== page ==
Nancy Pelosi will extend proxy voting to the fall with the spread of the Delta variant worrying lawmakers on Capitol Hill
- The possible new extension comes after Nancy Pelosi said proxy voting would be in place until August 17th, which she announced at the beginning of July
- It was first enacted in May 2020 due to the pandemic’s health emergency
- A slew of recent COVID cases at the Capitol have alarmed lawmakers
- One House Republican said over the weekend he got COVID for a second time
- Pelosi’s thin majority means she likely cannot risk older Democrats falling ill
- The move would allow lawmakers to focus on events in their home districts
- It comes as US COVID infections surge, fueled mostly by the Delta variant
House Speaker Nancy Pelosi is reportedly expected to let lawmakers continue proxy voting through fall as fears over the Delta variant and new COVID cases electrify Congress, halting international trips and even resurfacing debate over a mask mandate in the Capitol.
The emergency measure was enacted in May 2020 in response to surging infections both in the US and within the Capitol itself. It allows members of Congress to designate another person to vote in their place.
Pelosi leads a thin 220-211 majority in the House and with a median age of 60, members being sidelined or falling dangerously ill to the virus threatens to shift the delicate balance of power.
Pelosi is expected to extend the emergency proxy voting measure after already extending it at the beginning of July (pictured July 25)
‘Extending the proxy-voting process is the only rational course forward,’ Texas Democratic Rep. Filemon Vela told Axios, who first reported Pelosi’s potential move.
‘Hopefully, the surge will subside sooner than later, and if so, then perhaps life can get back to normal.’
The move would also allow lawmakers to focus on events in their home districts ahead of votes on Joe Biden’s landmark infrastructure spending and increasing the debt ceiling.
A Pelosi aide told the outlet that no decisions have been made and that Pelosi would follow the advice of the Capitol doctor.
However, with the Delta variant already wreaking havoc among lawmakers and their staff, it’s not the first change to procedure the House would see in recent days.
The extension is likely fueled by concerns over the Delta variant and recent reports of vaccinated Pelosi and White House staffers testing positive (pictured: Pelosi followed by a masked staffer on July 22)
The recent outbreak of COVID cases at the Capitol has encouraged many lawmakers to return to wearing masks, even if they are already vaccinated (pictured: Senator Tammy Duckworth entering the Capitol ahead of a vote on July 21)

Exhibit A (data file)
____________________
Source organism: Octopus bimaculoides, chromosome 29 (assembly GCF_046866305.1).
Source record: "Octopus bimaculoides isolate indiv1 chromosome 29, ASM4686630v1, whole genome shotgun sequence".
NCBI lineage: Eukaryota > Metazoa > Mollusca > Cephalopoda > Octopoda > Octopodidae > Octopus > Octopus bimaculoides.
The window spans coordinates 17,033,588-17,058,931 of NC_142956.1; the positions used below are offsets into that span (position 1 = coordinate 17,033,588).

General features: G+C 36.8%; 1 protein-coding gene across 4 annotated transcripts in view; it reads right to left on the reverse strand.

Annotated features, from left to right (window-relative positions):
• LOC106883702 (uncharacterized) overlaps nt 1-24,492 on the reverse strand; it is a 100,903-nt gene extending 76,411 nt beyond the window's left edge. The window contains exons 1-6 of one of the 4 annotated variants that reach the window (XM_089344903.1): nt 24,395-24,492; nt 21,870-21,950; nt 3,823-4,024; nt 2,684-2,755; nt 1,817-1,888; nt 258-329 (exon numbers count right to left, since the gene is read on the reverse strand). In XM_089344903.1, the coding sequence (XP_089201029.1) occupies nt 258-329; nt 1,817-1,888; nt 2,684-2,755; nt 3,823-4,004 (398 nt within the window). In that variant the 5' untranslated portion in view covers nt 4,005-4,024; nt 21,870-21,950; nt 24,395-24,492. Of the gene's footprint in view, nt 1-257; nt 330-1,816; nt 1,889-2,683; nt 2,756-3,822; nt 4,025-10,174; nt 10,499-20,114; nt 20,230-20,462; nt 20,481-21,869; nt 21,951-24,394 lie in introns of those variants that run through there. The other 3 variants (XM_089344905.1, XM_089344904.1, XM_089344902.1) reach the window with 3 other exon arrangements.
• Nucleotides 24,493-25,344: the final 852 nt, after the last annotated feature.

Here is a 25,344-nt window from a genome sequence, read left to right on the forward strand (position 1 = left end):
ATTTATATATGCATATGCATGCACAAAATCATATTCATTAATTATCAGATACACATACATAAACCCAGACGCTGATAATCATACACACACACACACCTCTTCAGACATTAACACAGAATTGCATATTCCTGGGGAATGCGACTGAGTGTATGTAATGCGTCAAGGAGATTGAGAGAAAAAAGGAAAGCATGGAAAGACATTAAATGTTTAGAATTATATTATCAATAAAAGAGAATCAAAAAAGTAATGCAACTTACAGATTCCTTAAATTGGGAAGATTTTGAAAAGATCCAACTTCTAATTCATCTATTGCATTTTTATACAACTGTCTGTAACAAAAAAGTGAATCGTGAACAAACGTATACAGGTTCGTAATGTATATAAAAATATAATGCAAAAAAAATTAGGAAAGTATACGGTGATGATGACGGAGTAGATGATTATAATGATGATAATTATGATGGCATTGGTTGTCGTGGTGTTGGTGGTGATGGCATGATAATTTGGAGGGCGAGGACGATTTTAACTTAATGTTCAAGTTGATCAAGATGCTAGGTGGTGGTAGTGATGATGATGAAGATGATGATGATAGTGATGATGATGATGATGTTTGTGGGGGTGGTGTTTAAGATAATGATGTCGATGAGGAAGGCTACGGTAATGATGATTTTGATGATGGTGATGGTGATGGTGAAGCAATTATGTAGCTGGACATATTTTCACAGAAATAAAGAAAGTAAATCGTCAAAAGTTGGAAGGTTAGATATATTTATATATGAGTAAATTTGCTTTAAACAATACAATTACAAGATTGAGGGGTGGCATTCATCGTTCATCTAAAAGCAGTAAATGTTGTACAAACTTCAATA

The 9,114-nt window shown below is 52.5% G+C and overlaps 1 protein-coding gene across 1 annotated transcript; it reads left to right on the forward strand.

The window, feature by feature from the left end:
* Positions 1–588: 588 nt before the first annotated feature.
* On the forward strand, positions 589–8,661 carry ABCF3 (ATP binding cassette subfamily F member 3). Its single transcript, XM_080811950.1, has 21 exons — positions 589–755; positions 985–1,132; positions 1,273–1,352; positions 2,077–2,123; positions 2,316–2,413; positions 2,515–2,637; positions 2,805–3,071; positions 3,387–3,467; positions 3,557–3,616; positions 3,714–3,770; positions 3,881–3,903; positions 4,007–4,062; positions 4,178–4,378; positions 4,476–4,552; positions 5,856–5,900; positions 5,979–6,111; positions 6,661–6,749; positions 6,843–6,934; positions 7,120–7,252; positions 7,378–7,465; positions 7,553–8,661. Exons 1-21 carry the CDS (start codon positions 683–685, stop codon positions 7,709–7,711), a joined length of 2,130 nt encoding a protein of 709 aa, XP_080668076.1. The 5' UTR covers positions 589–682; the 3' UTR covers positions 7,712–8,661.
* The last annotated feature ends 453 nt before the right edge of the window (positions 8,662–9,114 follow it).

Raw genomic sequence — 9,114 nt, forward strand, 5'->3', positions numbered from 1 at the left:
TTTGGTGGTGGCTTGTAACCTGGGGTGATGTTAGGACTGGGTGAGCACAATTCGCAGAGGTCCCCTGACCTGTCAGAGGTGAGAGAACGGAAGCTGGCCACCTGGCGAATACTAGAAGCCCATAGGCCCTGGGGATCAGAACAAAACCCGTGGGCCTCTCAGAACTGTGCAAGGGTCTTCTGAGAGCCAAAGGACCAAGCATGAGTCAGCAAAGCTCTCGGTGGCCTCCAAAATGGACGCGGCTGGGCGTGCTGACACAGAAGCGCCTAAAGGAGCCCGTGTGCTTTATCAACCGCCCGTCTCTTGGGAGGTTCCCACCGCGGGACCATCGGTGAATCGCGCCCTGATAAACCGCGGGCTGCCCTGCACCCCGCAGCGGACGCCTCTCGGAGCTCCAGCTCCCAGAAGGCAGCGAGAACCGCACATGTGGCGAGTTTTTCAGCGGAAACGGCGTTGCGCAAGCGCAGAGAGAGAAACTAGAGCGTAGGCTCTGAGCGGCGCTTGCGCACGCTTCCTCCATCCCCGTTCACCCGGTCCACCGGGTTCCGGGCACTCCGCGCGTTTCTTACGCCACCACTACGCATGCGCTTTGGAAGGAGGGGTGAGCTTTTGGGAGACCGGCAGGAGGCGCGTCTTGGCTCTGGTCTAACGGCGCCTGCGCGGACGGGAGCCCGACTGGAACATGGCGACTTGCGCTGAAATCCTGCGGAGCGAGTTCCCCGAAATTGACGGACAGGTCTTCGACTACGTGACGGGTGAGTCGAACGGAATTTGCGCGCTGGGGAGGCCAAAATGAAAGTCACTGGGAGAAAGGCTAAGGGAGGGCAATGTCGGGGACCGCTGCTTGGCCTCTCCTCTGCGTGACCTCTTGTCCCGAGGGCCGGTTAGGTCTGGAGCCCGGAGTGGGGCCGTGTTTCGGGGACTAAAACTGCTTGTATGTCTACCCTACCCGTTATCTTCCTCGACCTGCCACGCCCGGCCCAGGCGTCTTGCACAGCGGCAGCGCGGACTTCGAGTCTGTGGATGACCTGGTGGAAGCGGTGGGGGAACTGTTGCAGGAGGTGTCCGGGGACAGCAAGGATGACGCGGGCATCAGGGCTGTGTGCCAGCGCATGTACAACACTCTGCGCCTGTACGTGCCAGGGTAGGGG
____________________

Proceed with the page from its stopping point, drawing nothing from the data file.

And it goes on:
A news conference held by the Congressional Black Caucus on July 21 saw every participating member wearing a mask as some lawmakers float the possibility of reinstating the mandate
A GOP trip to Israel led by Minority Leader Kevin McCarthy was postponed last week because of concerns over the variant.
House Majority Leader Steny Hoyer said the body will ‘have to talk about whether we’re going back to masks’ when the recent outbreaks began.
Republican Rep. Clay Higgins (pictured May 14) announced over the weekend that he tested positive for COVID after allegedly already having the virus in January 2020
The number of lawmakers seen wearing masks by their own volition has already increased in recent days.
One of most recent positive cases in the Capitol was Louisiana Republican Clay Higgins, who announced his diagnosis over the weekend despite saying he already had COVID in January 2020.
Higgins has been silent on his vaccination status.
His case comes after a vaccinated member of Pelosi’s staff and a vaccinated staffer at the White House both tested positive. Both had attended an event with the Speaker and state Democratic lawmakers from Texas, who fled the state to stop a controversial voting security measure from passing.
News of Pelosi’s potential proxy voting extension comes on the same day as the CDC readies to release new guidance recommending fully vaccinated Americans wear masks indoors if they live in COVID hotspots.
It would reverse guidance from May where the medical body said vaccinated people do not need masks, CNBC reports.
However COVID cases in the US have surged 376 percent in the past month, with the Delta variant accounting for 83 percent of new infections.
US coronavirus cases have exceeded 35.5 million since the pandemic began
Over the past month, the average new daily cases across the country have increased by 376 percent, from 11,887 on June 26 to 56,635 on July 26.
When the House first enacted the emergency order last year allowing lawmakers to vote by proxy without a special exclusion, 161 Congressional Republicans sued to block the measure.
Since then GOP representatives have used voting proxies in order to attend events with then-President Donald Trump and more recently to attend the Conservative Political Action Conference.
Data from the Brookings Institute also reveals more lawmakers use proxy voting on days they are scheduled to fly in and out of the capital, extending their weekends at home.